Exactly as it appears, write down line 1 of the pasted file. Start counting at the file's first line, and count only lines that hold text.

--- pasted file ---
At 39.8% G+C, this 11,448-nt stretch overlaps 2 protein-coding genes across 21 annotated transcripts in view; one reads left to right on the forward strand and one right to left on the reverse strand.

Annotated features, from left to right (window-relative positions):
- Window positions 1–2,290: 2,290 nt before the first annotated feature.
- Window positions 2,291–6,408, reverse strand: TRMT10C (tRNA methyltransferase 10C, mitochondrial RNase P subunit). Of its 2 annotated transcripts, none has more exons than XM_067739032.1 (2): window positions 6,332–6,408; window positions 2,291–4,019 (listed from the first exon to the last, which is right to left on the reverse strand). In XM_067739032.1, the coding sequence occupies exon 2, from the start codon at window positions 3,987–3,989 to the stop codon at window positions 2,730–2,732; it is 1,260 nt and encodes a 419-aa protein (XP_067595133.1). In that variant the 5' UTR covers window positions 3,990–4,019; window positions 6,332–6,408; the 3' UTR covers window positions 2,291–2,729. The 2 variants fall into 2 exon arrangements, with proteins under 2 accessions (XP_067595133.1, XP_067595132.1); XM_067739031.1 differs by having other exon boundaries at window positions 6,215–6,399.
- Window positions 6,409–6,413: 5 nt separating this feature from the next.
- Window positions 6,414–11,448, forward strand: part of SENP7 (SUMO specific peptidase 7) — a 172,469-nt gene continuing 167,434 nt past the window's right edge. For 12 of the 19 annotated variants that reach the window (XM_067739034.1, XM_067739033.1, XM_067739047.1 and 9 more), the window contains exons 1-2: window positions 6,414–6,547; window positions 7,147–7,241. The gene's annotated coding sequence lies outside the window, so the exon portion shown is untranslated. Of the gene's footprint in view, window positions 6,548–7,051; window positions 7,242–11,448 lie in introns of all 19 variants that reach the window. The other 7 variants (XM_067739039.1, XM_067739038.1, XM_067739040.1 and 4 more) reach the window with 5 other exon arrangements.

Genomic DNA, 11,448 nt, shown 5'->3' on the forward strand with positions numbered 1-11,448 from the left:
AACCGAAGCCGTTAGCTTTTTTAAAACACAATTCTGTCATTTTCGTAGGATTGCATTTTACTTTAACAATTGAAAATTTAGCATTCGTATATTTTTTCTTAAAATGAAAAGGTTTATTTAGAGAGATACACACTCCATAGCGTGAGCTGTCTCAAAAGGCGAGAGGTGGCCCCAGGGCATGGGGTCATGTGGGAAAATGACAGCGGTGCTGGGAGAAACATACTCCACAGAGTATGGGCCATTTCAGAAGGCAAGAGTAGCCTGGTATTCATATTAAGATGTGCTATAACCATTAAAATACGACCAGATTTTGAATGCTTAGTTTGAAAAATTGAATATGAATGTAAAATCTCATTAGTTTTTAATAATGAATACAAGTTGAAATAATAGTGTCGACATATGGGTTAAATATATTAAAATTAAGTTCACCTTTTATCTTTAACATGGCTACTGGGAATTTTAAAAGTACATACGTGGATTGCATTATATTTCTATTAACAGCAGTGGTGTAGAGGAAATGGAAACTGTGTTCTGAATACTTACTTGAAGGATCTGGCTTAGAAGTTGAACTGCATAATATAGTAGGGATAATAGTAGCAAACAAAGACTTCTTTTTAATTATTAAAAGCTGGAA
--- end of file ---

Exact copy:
At 39.8% G+C, this 11,448-nt stretch overlaps 2 protein-coding genes across 21 annotated transcripts in view; one reads left to right on the forward strand and one right to left on the reverse strand.